What I Wish I Knew…
When eating at restaurants, be forceful with a smile.
I have to be honest with you that I can’t say I’ve experienced a lot of conflict in restaurants when dealing with my son’s food allergies. Perhaps the reason is because he is so young that I can get away from it. I’m pretty emphatic, though, when I tell the server that I’ve brought food for my son because he has food allergies. They are usually relieved and move along. I would love to hear any of your experiences where restaurant relations have been problematic due to food allergies.
Regardless of whether I’ve had conflict in restaurants, I have mocked up a game plan for if/when that ever happens to us. Here are the steps that I suggest using in such circumstances:
- At the top of the list is a very important reminder: Stay calm and be polite to the server. They are often young, frazzled, and just following protocol. There is no reason to be rude to them, even if they are rude to you. Be the better person
- State the issue at hand to your server. ”I am allergic to wheat and dairy.” Or, “My son has food allergies.”
- Tell your server what you want from them. Do they have a special gluten-free menu? Can they suggest some menu items that are safe for you? Can you talk to the chef? Or, simply that you have brought your own food and will not be a bother to them. (You may want to get their blessing for bringing your own food.)
- If you order from the menu, please be careful of your food. For the risk and necessary precautions, read last week’s post Eating at Restaurants.
- If all goes well with the steps above, enjoy your meal!
- If the server gives you a hard time and is unwilling to work with you (or does not allow you to bring in your own food), ask to speak to the manager. Courteously explain the situation to the manager. Most managers bend over backwards for your business. This approach may take care of any problems.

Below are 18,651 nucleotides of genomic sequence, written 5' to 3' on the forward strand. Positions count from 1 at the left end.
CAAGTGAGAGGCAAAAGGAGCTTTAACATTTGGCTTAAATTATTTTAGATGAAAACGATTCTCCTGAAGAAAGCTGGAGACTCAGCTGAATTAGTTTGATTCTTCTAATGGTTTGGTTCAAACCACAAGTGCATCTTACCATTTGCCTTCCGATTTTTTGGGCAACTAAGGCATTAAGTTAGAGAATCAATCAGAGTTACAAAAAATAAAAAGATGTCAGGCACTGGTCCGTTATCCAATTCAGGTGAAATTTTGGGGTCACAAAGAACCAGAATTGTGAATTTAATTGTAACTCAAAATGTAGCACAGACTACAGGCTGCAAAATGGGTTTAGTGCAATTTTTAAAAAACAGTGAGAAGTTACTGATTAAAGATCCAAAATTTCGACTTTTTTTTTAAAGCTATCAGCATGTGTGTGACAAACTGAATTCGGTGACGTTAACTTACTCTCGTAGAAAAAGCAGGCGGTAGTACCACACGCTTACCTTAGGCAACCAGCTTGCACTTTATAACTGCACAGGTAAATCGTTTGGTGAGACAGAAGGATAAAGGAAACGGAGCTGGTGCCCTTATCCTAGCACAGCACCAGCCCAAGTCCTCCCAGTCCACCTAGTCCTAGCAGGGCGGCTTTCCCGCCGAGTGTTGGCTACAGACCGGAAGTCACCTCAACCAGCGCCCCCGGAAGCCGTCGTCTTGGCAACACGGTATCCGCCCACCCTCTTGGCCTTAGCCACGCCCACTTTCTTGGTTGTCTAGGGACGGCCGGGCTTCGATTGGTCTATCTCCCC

- If you fail to have success with the manager, I see two options for you. Express your discontent (nicely) with their unwillingness to help you. You can even let them know that you are going to give them an unfavorable review on Allergy Eats (they may not care). Then, 1) you can sit nicely with your family and friends and have a glass of water. You may be hungry, but you’re not going to die! Or, 2) get up and leave the restaurant.
- Finally, be sure to give the restaurant a review on Allergy Eats, whether favorable or unfavorable. It is a great help to other food allergy sufferers.
One final note, don’t waver with your food allergy issues and convictions. You can speak kindly and still speak matter-of-fact. Your health or that of your child is at risk. Wavering on this important issue is not an option.
Above all, don’t get angry and frustrated with the people in the restaurant. Kindness goes a long way to getting what you want. Even if they are rude and unwilling to work with you, you can still be kind to them. Kill them with kindness! But don’t be afraid to voice your dismay.
What further suggestions do you have for dealing with food allergy conflict in restaurants? What have you experienced, positive or negative?
Resolving conflict at restaurants is not the only issue we have to deal with. Next week we’ll cover issues with family and friends that are offended when we turn away their unsafe food.
Shared at Slightly Indulgent Tuesday.